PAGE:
I ride my bike everyday so I don't know if the smallest clogs wore out from a lack of lubrication or just me rideing. I took the bike to the shop almost every month for maintence so it did get lubed once in awhile.
    "Once a month maybe" ain't going to cut it. If you're riding everyday you need to clean and lubricate a lot more often than that (depending on the conditions you ride in)

  10. #10
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    Whats the best way to clean a chain before I relubricate it? And are there any other metal parts that I should lube often so the metal doesn't grind away?

  11. #11
    I drink your MILKSHAKE Raiyn's Avatar
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    Quote Originally Posted by Dman777
    Whats the best way to clean a chain before I relubricate it? And are there any other metal parts that I should lube often so the metal doesn't grind away?
    Everything that's metal to metal and or threaded should be greased unless it came with a thread locking compound.
    You don't need to spend a ton of cash for grease as commonly availiable Marine Trailer Bearing Grease ($3 at Home Depot) works perfectly well for this purpose
    What Grease for campy hubs
    as for the chain cleaning it gets beat to death around here so I'd suggest that next time you:

    Code:
    Repost of the chain cleaning method that's been posted a gazillion times already by me
    Quote Originally Posted by Raiyn
    You'll need a few things.
    1. A SRAM power link (makes chain removal a snap)
    2. A plastic container (I'm partial to Country Time Lemonade powder containers but 20 ox Pepsi bottles work well with the wide mouth)
    3. Some degreaser (Simple Green works well as does the dollar store's Awesome Orange))
    4. A toothbrush (One that you no longer use for your teeth)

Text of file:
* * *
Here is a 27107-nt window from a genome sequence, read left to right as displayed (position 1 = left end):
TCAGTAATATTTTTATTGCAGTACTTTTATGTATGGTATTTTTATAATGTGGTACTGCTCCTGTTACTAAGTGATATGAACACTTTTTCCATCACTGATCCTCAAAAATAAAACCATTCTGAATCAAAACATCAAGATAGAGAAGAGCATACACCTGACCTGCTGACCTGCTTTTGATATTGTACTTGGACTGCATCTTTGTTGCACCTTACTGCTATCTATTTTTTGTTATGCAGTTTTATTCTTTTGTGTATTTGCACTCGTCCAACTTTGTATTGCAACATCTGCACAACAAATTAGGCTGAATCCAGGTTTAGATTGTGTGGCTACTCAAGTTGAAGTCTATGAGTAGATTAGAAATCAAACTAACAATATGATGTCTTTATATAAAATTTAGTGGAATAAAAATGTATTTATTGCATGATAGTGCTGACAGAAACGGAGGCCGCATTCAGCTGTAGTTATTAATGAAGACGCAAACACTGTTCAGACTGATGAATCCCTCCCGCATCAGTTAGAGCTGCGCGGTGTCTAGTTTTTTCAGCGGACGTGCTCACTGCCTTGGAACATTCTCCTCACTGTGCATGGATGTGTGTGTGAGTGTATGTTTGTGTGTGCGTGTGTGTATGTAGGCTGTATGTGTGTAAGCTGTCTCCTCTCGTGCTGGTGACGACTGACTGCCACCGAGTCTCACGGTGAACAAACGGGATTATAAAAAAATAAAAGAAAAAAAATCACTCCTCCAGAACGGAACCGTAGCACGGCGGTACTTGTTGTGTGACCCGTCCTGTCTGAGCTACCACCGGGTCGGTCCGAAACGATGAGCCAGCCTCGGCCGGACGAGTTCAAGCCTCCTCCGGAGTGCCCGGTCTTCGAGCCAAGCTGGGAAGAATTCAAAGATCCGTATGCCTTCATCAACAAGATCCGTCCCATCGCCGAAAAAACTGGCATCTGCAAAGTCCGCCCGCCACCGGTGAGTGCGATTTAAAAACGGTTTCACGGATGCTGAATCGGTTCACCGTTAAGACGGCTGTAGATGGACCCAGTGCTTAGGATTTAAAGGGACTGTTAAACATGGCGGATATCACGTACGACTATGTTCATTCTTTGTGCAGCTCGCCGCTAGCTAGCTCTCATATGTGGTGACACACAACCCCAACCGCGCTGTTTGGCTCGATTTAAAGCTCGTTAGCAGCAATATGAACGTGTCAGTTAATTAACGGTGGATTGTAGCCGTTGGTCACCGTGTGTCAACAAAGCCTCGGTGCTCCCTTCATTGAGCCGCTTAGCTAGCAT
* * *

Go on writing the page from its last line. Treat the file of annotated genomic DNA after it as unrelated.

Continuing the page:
5. Water
    6. A large rag of some kind
    Remove the chain and place it in the container, then fill the container 1/2 to 3/4 full of degreaser.

    Seal and shake for a minute or five.

    Remove the chain.

    Use the brush to get any residual gunk off (there won't be much)

    Rinse the chain using water.

    Proceed to do a general drying of the chain using the towel (It doesn't have to be perfect as you'll let the rest air dry.)

    Reinstall and relube the dry chain
    As for chain lube I've been using Boeshield T-9 for a little while now and I've been impressed with it.

  12. #12
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    Quote Originally Posted by duckliondog
    Typically, you don't pay for strength, but for light weight. My LX cassette is all steel, and tought as can be, but it weighs a ton. My XTR is full titanium, so it actually wears faster (though not fast enough for me to have noticed anything), but it's like a feather.
    Cogs thickness is about the same within a given speed for different manufacturers and even between different speeds the differences are not that large. Once it is steel, the differences may be in admixtures and in manufacturing. Besides you pay for finish, spider, shape details, spacers and retaining ring. In my case, all were steel and I was avoiding spiders preventing cog swapability. Extra holes in one cog or other should not impact teeth durability.